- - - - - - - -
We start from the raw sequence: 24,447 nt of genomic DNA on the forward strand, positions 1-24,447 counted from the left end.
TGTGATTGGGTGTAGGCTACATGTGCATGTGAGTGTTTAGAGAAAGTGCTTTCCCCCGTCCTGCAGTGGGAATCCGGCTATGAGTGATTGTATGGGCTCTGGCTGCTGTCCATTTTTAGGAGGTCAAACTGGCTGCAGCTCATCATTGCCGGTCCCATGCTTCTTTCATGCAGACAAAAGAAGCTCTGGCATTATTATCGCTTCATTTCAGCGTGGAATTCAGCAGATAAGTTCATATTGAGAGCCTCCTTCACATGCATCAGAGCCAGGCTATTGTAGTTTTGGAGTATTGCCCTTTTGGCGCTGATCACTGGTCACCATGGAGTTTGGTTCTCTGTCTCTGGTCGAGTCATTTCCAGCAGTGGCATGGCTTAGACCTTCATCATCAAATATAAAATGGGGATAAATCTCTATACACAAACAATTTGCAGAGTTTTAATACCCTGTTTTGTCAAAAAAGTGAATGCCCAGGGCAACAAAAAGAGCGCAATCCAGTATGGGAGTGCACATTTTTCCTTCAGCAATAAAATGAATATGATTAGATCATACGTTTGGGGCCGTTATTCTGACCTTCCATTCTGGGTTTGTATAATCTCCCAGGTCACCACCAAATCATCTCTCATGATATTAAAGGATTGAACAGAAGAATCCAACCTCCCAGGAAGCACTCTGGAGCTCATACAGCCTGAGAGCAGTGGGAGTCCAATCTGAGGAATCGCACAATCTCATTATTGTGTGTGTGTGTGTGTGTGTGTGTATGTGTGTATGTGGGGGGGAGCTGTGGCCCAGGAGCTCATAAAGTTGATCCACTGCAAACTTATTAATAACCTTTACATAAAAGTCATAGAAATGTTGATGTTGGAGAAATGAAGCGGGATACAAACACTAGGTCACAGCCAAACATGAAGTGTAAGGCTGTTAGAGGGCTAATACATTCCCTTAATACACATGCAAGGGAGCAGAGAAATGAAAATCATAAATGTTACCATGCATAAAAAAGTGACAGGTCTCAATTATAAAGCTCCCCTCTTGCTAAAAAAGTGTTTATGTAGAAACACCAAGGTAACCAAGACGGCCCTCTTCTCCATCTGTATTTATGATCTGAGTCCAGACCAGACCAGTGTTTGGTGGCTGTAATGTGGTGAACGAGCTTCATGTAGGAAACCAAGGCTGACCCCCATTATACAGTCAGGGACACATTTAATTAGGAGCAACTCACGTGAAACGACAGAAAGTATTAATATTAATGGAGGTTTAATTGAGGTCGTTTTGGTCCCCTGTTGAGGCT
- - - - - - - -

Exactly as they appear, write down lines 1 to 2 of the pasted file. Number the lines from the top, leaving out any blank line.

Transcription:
We start from the raw sequence: 24,447 nt of genomic DNA on the forward strand, positions 1-24,447 counted from the left end.
TGTGATTGGGTGTAGGCTACATGTGCATGTGAGTGTTTAGAGAAAGTGCTTTCCCCCGTCCTGCAGTGGGAATCCGGCTATGAGTGATTGTATGGGCTCTGGCTGCTGTCCATTTTTAGGAGGTCAAACTGGCTGCAGCTCATCATTGCCGGTCCCATGCTTCTTTCATGCAGACAAAAGAAGCTCTGGCATTATTATCGCTTCATTTCAGCGTGGAATTCAGCAGATAAGTTCATATTGAGAGCCTCCTTCACATGCATCAGAGCCAGGCTATTGTAGTTTTGGAGTATTGCCCTTTTGGCGCTGATCACTGGTCACCATGGAGTTTGGTTCTCTGTCTCTGGTCGAGTCATTTCCAGCAGTGGCATGGCTTAGACCTTCATCATCAAATATAAAATGGGGATAAATCTCTATACACAAACAATTTGCAGAGTTTTAATACCCTGTTTTGTCAAAAAAGTGAATGCCCAGGGCAACAAAAAGAGCGCAATCCAGTATGGGAGTGCACATTTTTCCTTCAGCAATAAAATGAATATGATTAGATCATACGTTTGGGGCCGTTATTCTGACCTTCCATTCTGGGTTTGTATAATCTCCCAGGTCACCACCAAATCATCTCTCATGATATTAAAGGATTGAACAGAAGAATCCAACCTCCCAGGAAGCACTCTGGAGCTCATACAGCCTGAGAGCAGTGGGAGTCCAATCTGAGGAATCGCACAATCTCATTATTGTGTGTGTGTGTGTGTGTGTGTGTATGTGTGTATGTGGGGGGGAGCTGTGGCCCAGGAGCTCATAAAGTTGATCCACTGCAAACTTATTAATAACCTTTACATAAAAGTCATAGAAATGTTGATGTTGGAGAAATGAAGCGGGATACAAACACTAGGTCACAGCCAAACATGAAGTGTAAGGCTGTTAGAGGGCTAATACATTCCCTTAATACACATGCAAGGGAGCAGAGAAATGAAAATCATAAATGTTACCATGCATAAAAAAGTGACAGGTCTCAATTATAAAGCTCCCCTCTTGCTAAAAAAGTGTTTATGTAGAAACACCAAGGTAACCAAGACGGCCCTCTTCTCCATCTGTATTTATGATCTGAGTCCAGACCAGACCAGTGTTTGGTGGCTGTAATGTGGTGAACGAGCTTCATGTAGGAAACCAAGGCTGACCCCCATTATACAGTCAGGGACACATTTAATTAGGAGCAACTCACGTGAAACGACAGAAAGTATTAATATTAATGGAGGTTTAATTGAGGTCGTTTTGGTCCCCTGTTGAGGCT